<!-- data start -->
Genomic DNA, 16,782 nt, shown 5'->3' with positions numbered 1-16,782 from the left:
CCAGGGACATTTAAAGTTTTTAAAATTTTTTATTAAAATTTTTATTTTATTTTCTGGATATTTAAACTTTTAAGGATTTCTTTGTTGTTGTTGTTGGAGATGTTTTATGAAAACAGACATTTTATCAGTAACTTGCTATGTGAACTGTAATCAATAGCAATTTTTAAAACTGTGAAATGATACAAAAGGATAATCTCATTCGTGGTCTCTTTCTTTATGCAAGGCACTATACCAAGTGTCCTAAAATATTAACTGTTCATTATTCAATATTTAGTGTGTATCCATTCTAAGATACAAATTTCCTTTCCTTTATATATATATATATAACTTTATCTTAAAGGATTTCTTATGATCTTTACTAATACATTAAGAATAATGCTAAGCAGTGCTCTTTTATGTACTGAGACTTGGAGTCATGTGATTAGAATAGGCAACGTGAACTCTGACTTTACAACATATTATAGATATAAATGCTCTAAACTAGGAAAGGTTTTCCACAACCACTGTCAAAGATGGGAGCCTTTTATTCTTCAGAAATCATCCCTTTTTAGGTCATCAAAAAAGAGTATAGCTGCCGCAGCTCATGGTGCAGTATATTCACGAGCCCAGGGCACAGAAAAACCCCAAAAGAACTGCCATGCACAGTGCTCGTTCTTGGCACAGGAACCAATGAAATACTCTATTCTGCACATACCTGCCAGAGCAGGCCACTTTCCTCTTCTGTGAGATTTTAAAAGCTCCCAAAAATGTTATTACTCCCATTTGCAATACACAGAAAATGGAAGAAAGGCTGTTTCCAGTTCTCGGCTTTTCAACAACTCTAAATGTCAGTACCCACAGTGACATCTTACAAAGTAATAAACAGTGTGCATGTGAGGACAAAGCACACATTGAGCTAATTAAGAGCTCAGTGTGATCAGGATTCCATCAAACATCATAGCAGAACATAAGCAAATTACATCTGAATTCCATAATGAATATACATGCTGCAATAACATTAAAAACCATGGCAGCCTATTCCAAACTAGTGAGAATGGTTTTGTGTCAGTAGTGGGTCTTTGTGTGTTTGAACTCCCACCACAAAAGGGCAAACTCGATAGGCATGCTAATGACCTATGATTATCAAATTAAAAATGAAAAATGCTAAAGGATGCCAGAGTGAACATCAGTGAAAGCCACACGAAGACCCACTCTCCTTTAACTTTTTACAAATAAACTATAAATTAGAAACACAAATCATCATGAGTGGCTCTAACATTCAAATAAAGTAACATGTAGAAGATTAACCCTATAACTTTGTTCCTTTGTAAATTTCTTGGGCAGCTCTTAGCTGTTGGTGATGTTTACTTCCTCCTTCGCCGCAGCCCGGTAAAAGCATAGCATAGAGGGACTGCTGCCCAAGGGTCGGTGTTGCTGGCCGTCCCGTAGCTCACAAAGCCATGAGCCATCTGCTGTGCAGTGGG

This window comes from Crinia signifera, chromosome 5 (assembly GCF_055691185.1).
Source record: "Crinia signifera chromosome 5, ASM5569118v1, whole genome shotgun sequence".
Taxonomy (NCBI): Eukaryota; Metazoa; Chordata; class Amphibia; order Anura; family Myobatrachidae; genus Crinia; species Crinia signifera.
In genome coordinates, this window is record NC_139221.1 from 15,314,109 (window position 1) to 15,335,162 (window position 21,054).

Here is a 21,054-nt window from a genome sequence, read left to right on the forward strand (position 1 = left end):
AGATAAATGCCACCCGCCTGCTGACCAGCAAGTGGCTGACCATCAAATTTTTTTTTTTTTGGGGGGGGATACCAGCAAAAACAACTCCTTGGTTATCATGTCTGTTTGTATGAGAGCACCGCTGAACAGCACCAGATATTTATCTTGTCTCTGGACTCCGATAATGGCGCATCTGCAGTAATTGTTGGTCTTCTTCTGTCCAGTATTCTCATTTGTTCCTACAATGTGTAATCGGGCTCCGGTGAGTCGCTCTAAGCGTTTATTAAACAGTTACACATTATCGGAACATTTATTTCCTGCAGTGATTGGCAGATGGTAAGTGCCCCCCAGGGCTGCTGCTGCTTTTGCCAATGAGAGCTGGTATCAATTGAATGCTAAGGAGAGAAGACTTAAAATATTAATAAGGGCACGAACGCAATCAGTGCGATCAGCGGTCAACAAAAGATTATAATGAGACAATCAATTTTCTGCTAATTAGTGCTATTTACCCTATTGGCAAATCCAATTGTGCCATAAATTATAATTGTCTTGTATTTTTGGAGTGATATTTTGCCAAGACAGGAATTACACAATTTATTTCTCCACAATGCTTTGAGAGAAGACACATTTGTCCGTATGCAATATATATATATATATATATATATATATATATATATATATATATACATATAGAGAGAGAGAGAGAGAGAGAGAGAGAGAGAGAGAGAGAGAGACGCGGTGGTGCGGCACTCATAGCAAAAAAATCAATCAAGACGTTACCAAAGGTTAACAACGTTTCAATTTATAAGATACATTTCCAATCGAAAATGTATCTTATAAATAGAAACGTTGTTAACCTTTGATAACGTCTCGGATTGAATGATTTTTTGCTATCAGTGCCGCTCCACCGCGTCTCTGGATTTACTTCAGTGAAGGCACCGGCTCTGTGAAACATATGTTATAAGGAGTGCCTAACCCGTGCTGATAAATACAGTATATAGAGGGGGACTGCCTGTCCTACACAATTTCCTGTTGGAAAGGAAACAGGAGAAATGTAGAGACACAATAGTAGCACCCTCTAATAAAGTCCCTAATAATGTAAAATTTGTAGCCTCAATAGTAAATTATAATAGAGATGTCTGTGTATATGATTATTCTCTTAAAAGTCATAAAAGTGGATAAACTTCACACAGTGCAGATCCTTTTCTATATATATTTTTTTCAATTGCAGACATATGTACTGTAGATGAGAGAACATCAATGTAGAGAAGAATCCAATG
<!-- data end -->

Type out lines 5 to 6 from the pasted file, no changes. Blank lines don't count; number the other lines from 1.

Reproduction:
Taxonomy (NCBI): Eukaryota; Metazoa; Chordata; class Amphibia; order Anura; family Myobatrachidae; genus Crinia; species Crinia signifera.
In genome coordinates, this window is record NC_139221.1 from 15,314,109 (window position 1) to 15,335,162 (window position 21,054).